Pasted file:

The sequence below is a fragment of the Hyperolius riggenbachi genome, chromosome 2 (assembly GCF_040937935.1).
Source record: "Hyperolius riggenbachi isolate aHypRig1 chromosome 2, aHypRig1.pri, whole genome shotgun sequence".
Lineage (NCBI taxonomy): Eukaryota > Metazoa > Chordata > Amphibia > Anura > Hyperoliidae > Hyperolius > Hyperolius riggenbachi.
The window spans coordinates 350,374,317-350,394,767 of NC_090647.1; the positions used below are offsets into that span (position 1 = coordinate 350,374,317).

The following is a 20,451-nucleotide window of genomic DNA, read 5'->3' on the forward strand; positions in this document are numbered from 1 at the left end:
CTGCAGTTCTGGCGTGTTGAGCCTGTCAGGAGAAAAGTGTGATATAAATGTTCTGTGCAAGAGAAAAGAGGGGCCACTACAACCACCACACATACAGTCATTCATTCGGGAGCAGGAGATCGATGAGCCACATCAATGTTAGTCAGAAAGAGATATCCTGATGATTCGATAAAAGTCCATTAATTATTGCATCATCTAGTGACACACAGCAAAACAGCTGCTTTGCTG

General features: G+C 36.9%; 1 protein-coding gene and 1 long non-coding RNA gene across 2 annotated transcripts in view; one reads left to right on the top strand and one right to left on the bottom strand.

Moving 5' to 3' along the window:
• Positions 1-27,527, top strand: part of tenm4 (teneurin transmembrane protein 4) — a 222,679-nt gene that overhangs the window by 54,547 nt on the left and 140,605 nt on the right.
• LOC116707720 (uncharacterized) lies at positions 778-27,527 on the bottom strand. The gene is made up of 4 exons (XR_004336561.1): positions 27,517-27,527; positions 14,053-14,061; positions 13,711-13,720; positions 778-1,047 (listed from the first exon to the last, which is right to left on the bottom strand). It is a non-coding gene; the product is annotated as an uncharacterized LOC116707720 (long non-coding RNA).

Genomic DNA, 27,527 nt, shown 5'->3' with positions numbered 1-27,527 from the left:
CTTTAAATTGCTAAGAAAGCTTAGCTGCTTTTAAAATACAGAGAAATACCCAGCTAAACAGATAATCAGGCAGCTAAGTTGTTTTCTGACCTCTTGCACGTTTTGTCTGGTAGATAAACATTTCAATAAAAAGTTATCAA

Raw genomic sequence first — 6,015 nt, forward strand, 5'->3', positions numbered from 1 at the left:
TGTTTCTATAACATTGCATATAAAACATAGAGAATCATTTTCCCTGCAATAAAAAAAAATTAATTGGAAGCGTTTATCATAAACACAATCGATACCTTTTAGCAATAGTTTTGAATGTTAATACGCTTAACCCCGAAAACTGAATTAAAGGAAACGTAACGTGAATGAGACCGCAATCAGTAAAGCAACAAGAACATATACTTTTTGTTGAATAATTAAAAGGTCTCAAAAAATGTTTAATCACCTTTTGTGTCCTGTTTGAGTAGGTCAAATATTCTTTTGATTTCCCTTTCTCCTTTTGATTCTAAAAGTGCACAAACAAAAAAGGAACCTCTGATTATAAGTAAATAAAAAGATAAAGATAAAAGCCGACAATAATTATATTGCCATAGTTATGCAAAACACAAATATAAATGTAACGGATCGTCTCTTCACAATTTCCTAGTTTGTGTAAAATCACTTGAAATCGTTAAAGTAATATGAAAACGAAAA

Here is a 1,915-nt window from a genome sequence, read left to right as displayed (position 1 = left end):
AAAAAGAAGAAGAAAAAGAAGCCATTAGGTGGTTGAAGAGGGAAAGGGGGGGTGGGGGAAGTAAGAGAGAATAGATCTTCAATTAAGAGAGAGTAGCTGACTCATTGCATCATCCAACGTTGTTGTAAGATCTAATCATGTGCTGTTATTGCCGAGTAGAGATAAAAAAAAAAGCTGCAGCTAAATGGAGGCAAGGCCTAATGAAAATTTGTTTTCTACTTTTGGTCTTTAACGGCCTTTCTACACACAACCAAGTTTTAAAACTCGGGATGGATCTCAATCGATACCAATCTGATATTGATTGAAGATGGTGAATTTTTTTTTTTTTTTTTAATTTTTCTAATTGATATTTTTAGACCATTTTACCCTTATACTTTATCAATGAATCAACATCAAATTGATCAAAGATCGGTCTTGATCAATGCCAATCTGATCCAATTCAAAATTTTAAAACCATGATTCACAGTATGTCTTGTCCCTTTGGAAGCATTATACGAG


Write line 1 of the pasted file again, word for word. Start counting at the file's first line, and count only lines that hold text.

The sequence below is a fragment of the Hyperolius riggenbachi genome, chromosome 2 (assembly GCF_040937935.1).